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Graduate courses

Departments' graduate courses for PhD-students.


Syllabus for

Academic year
TIF150 - Information theory for complex systems
Syllabus adopted 2014-02-13 by Head of Programme (or corresponding)
Owner: MPCAS
7,5 Credits
Grading: TH - Five, Four, Three, Not passed
Education cycle: Second-cycle
Major subject: Bioengineering, Chemical Engineering, Engineering Physics
Department: 16 - PHYSICS

Teaching language: English
The course is open for exchange students
Block schedule: B

Course elements   Credit distribution   Examination dates
Sp1 Sp2 Sp3 Sp4 Summer course No Sp
0107 Examination 7,5c Grading: TH   7,5c   20 Mar 2015 pm M,  Given by dept,  20 Aug 2015 am V

In programs



Professor  Kristian Lindgren

Course evaluation:

Homepage missing



In order to be eligible for a second cycle course the applicant needs to fulfil the general and specific entry requirements of the programme that owns the course. (If the second cycle course is owned by a first cycle programme, second cycle entry requirements apply.)
Exemption from the eligibility requirement: Applicants enrolled in a programme at Chalmers where the course is included in the study programme are exempted from fulfilling these requirements.

Course specific prerequisites

Basic undergraduate mathematics and probability theory.


The course introduces the students to important concepts in information theory that can be used to describe and characterise complex systems. The concepts are applied to a number of areas in complex systems: cellular automata, fractals, chemical self-organisation, and chaos. The main aim is to give students the knowledge and skills to apply information theory to a wide variety of different systems. The course also gives a presentation of the connections between information theory and physics, primarily statistical mechanics and thermodynamics.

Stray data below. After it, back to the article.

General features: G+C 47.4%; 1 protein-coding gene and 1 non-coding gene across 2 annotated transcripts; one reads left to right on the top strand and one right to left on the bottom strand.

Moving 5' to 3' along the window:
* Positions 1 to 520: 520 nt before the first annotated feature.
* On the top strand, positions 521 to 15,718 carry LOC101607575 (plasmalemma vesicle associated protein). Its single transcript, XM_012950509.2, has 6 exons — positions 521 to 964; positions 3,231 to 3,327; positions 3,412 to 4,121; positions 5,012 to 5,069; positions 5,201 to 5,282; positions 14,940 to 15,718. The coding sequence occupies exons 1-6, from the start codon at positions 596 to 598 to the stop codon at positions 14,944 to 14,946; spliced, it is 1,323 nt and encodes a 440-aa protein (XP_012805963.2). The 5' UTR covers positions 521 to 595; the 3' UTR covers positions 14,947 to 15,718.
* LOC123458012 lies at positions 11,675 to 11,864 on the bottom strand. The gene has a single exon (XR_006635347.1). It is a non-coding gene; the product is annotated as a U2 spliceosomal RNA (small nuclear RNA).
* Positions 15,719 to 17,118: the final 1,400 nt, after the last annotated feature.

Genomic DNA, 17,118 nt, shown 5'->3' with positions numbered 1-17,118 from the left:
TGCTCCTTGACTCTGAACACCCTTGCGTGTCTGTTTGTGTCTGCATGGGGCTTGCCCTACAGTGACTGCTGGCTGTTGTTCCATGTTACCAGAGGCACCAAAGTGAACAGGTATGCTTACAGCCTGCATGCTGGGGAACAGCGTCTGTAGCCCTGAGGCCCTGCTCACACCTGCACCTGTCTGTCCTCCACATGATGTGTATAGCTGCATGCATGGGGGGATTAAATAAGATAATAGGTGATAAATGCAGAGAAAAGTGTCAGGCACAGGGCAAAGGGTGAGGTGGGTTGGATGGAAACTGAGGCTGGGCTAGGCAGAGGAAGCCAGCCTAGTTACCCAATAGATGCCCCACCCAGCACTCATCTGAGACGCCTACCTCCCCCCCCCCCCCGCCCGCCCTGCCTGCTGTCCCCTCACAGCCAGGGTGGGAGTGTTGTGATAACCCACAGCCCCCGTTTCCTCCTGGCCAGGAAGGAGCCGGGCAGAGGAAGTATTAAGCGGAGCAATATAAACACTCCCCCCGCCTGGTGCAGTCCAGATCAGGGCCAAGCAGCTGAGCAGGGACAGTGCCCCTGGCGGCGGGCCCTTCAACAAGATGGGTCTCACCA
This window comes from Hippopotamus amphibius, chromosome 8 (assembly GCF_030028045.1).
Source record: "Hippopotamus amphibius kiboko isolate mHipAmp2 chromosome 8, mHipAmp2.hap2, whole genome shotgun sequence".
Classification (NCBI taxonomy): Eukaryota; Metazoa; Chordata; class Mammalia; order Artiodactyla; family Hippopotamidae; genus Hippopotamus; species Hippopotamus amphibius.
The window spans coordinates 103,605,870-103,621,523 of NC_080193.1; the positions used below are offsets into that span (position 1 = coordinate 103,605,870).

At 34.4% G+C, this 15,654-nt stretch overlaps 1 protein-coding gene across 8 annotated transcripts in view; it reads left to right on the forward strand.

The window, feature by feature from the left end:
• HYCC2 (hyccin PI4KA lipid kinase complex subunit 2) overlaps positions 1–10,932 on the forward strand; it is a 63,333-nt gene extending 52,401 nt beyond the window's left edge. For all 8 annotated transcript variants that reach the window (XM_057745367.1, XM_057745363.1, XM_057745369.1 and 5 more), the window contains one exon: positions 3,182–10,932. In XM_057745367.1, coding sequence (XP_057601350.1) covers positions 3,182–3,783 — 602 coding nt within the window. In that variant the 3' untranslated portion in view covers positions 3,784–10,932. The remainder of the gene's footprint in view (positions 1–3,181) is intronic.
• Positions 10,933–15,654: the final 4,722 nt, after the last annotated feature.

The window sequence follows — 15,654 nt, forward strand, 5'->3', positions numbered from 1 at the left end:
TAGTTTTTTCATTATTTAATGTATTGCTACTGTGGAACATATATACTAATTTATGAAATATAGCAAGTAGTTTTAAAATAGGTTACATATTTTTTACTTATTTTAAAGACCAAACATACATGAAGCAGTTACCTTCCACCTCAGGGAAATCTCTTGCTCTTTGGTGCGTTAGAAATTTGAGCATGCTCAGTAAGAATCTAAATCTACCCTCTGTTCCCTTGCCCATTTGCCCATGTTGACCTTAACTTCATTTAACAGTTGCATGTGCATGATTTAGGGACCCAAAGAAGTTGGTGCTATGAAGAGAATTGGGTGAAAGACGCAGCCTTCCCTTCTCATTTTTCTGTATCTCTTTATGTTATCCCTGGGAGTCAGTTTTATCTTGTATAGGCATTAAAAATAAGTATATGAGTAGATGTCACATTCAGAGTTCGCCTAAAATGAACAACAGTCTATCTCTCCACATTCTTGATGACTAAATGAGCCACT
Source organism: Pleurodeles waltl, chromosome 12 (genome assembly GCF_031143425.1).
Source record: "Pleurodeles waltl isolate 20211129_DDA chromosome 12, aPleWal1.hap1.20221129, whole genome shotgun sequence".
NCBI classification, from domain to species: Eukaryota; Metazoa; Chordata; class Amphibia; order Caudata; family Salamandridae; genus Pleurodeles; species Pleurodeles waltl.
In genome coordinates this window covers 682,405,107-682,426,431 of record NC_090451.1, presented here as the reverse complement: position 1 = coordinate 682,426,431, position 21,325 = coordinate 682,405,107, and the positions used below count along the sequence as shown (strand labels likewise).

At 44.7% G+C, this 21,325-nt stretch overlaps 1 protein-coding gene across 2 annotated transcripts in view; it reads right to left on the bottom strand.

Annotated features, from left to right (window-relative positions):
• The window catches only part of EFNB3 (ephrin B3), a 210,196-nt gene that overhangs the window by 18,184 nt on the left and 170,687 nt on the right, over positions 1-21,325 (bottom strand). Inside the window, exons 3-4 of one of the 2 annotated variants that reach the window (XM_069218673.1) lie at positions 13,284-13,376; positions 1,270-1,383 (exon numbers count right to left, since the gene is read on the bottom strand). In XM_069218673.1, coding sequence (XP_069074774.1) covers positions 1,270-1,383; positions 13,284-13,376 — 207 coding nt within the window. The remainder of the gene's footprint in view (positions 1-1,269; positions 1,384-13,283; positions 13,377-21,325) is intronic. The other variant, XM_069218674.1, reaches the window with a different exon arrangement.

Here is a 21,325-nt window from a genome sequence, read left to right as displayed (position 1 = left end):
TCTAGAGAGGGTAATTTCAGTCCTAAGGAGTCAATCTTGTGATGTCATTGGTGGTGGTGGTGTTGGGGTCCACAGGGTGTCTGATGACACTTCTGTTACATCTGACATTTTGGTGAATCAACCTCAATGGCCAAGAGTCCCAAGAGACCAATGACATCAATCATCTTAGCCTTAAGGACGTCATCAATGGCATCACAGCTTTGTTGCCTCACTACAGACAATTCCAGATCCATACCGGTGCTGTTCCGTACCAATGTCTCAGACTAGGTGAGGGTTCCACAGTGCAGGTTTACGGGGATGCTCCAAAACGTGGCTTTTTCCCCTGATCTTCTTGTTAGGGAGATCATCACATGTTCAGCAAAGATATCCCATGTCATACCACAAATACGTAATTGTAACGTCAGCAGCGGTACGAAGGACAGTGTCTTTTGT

Learning outcomes (after completion of the course the student should be able to)

After successfully completing this course the students will be able to

Define and use the basic concepts of information theory: Shannon entropy, relative entropy, complexity measures based on these
Use information theory to characterise both cellular automata and low-dimensional chaos
Understand the connection between information theory and statistical mechanics
Use geometric information theory to characterise patterns in spatically extended systems like pictures
Explain how information is flowing in chemical self-organising systems exhibiting pattern formation


Basic concepts of information theory
- Shannon entropy, relative information, complexity measures
Information theory for symbol sequences and lattice systems
- correlations and randomness in symbol sequences
Information theory and physics
- entropy in physics and its relation to randomness in information theory
Cellular automata
- order and disorder in the time evolution of various cellular automaton rules
Geometric information theory
- presentation of an information-theoretic framework for characterising patterns
Self-organising chemical systems
- flows of information in the process of pattern formation
Chaotic systems and information
- flows of information from micro to macro in chaotic systems


The course is based on a series of lectures, in total 30 hours, covering the topics listed above. Every week a set of home assignments are distributed. An optional mini project can also be done.


K. Lindgren,  Information theory for complex systems - An information perspective on complexity in dynamical systems, physics, and chemistry. Lecture notes, Chalmers, 2014.


The examination will be based on a final written exam, with possibility of extra points from homework assignments and the optional mini project.

Published: Fri 18 Dec 2009. Modified: Mon 28 Nov 2016